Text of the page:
Playing Frankenstein: Buffalo Sabres Lines By Me

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Line 1: Thomas VanekCody Hodgson – Joel Armia

See – already I’m out of my mind, putting a rookie on the first line!  Good thing I’m not a coach.  This is really a case of, “Who else are you going to put there?”  I suppose if I was the coach of this team I could turn to Drew Stafford and say, “I know last year was an anomaly; I know you’ll respond this season,” but I just don’t have the faith in Stafford to produce.  I don’t think he is now, or ever has been, first-line material.

The mad scientist in me was tempted to put Patrick Kaleta on the first line, only because neither Vanek nor Hodgson have shown much of a knack for playing – wait for it – defense.   It might be fun to watch now and then, but allocating this many minutes to Kaleta is just a giant waste.

joelarmiaWhich brings me to Armia.  Quick story: this summer, my 7 year-old son was about to move up to a new Little League Baseball division, one in which coaches still pitch.  Due to his size and talent level, however, he was actually moved up to an even higher level, despite the fact that he had never faced live pitching before and was still very uncertain of the actual rules of baseball.  As his coach, I could have buried him in the line-up and hid him out in right field for the entire season.  Instead, I moved him all over the field just like I did every player, and I had him bat second in our line-up.  He scored the first run of the season for his in the very first game and became a solid contact hitter who rarely struck out and got on base more than anyone else on the team.

The point of this story is not to make you think my son will be playing MLB any time soon (he won’t); it is to show you that I knew he had potential, and threw him out there in order to let him figure things out.  I’m not a fan of what Lindy Ruff did with Mikhail Grigorenko last year – namely, the healthy scratch approach.  If Armia is as good as promised, play him.  Let him figure out his game.  The speed of the game is going to come to him eventually, so why not accelerate the process?  Seriously – what do the Sabres have to lose?  If the Sabres are in a rebuild, we’re in for a bumpy ride regardless, so play this guy on the first line and see if he can rise to the occasion some nights.

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  • Jes

    I like it. The only thing I would change is probably Larsson as I do believe Girgensons is ahead of him on the depth charts. And Armia will need some seasoning in the AHL, I wouldn’t put him up right away. Let him play like 15-20 games in the AHL before we start doing anything like putting him on the first line of an NHL club. But I do believe Hodgson won’t be signed by seasons start so I believe the lines will look like this at the beginning of the year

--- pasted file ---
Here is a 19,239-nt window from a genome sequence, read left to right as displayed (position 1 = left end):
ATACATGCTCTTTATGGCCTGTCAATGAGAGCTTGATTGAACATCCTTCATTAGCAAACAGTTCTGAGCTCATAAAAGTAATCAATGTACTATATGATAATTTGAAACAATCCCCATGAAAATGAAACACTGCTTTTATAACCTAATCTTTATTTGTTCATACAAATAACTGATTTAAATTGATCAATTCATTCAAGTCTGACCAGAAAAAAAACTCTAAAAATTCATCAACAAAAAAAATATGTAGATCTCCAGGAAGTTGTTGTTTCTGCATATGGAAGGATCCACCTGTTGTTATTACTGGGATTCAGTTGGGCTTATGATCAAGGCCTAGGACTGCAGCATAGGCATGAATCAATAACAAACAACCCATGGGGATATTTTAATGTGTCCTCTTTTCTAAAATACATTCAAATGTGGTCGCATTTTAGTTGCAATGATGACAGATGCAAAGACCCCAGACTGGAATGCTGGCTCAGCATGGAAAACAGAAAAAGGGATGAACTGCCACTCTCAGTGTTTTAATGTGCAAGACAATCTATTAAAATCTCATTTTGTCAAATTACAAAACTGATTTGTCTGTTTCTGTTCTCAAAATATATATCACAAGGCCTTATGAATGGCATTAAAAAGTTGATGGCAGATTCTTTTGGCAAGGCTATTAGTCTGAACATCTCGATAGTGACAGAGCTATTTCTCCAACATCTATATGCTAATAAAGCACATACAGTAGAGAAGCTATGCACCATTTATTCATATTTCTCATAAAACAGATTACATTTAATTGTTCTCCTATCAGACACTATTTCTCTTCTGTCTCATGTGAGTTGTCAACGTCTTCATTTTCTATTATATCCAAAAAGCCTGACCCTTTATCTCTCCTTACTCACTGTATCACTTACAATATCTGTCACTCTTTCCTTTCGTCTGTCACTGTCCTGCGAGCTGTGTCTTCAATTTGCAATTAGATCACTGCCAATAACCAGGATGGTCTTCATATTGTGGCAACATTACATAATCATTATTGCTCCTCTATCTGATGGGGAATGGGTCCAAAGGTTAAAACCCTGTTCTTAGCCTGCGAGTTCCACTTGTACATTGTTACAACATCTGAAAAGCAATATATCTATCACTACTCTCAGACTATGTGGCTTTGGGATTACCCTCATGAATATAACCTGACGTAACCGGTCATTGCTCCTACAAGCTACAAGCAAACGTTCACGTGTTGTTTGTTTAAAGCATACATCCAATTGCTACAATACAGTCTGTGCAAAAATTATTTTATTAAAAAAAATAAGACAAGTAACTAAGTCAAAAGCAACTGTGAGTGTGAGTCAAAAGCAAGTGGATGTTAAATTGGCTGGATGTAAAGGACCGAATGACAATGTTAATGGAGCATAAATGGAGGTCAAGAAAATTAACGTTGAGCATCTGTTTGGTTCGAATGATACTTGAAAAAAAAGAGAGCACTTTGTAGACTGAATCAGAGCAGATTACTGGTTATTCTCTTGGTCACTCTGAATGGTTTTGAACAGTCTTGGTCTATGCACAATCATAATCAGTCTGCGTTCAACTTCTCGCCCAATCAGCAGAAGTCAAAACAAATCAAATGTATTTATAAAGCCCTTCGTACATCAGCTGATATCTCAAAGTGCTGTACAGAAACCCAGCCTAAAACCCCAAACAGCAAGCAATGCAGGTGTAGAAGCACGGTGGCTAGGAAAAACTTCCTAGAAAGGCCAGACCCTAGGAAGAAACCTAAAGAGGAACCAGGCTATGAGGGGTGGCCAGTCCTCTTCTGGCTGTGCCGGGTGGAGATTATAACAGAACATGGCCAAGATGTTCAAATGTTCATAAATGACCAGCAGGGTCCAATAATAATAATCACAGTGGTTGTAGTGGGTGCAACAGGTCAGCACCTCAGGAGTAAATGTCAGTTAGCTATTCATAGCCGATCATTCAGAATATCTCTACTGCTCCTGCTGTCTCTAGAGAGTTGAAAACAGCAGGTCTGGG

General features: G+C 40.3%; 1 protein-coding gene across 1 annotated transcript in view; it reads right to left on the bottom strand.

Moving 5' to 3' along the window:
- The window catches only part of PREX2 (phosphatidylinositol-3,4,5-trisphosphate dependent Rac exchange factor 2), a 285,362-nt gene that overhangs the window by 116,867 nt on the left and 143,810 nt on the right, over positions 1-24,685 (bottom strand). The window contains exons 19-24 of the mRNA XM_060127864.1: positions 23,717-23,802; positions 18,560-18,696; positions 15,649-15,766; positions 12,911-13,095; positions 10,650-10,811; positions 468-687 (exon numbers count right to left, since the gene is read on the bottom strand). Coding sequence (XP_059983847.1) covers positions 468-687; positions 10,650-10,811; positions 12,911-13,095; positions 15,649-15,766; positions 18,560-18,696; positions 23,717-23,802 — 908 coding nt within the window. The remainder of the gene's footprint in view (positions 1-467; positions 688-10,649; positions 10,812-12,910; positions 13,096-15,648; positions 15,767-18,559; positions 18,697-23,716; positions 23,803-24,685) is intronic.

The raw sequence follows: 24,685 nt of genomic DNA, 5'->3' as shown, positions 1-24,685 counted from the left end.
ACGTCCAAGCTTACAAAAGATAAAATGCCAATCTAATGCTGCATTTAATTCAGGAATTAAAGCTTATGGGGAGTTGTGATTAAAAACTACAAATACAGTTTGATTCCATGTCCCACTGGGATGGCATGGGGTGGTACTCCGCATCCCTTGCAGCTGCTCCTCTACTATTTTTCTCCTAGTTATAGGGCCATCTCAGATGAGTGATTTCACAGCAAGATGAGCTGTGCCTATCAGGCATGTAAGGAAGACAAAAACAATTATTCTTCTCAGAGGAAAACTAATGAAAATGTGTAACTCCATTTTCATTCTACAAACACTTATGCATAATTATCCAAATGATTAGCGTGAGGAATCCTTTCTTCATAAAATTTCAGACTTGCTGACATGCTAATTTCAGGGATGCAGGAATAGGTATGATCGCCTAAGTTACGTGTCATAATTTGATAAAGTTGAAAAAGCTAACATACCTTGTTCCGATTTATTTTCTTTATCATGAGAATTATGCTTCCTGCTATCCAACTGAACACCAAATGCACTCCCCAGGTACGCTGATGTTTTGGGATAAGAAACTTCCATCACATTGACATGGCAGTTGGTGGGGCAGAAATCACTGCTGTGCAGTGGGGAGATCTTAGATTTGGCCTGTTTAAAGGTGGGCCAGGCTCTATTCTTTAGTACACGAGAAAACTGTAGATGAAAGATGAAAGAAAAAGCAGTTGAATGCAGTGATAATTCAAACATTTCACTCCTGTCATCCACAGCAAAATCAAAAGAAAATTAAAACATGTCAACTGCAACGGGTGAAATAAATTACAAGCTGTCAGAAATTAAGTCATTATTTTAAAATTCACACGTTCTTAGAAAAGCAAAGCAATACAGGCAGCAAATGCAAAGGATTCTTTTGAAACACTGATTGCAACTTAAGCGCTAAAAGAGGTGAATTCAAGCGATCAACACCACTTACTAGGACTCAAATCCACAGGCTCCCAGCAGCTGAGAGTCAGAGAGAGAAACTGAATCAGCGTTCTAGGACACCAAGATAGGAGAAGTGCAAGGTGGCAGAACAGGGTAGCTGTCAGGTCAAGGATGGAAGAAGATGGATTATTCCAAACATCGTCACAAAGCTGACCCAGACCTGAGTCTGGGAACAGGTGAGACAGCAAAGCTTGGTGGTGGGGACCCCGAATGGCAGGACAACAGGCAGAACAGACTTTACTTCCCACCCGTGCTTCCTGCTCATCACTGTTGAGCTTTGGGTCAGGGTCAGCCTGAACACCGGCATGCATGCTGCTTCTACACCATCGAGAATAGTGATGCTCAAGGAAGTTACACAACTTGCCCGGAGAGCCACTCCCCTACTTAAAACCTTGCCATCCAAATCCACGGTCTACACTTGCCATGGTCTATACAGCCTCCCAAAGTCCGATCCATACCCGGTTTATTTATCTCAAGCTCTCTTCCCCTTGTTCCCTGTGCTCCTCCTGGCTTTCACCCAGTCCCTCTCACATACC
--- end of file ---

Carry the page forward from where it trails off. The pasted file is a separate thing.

Vanek – Grigorenko – Stafford (We need to get his trade stock up)
    Leino – Girgensons – Ennis
    Ott – Larsson – Flynn (Don’t know why you have him as a center he’s a RW)
    Foligno – Porter – Kaleta

    A quarter way through the season I see something like this

    Vanek – Hodgson – Armia
    Leino – Grigorenko – Ennis
    Ott – Girgensons/Larsson – Stafford (I think this is his last season, will be bought out or traded at deadline)
    Foligno – Porter? – Flynn/Kaleta

  • Caitlin Campbell

    I’m Curious as to why you have Foligno on the 4th line? He’s a budding star and keeping him on the 4th line isn’t going be good for his development.

    • Richard Spalding

      I’m nowhere near a fan of Foligno as you are, CC. Don’t know why, but I just am not. I know what you are saying, but I feel worse about putting Flynn on the 4th than I do Foligno.

      • Caitlin Campbell

        Not a fan of my boy Marcus? I’m hoping he develops into an elite powerforward one day.

        • Jes

          Foligno won’t be an elite power forward. Way to inconsistent. He’ll be a guy who shows up here and there much like he does now. Only real time he shined was the hot streak him Stafford and Ennis had late a couple years ago and last years between the legs goal. Other than that honestly he hasn’t been that good. Well not good enough to be considered to be an elite PF one of these days. I hope I’m wrong because I love his style of play. Once we use our buyout next year on maybe both Leino and Stafford, Foligno could have a much bigger role next year.

          • Caitlin Campbell

            I don’t agree with the fact that he’s inconsistent. Last season was only his 2nd year in the NHL. He needs another season to develop and mature and then you’ll see the real Foligno. He’s big, tough reminds me of JVR in Toronto. He’ll definitely have a leadership role on this team for years to come.

          • Jes

            I dunno JVR? That’s over valuing Foligno right now, to be comparing the two. Physical set wise JVR? Yes, but skillset wise? Nope.

  • jimbobv2

    I would go with something like this to start:


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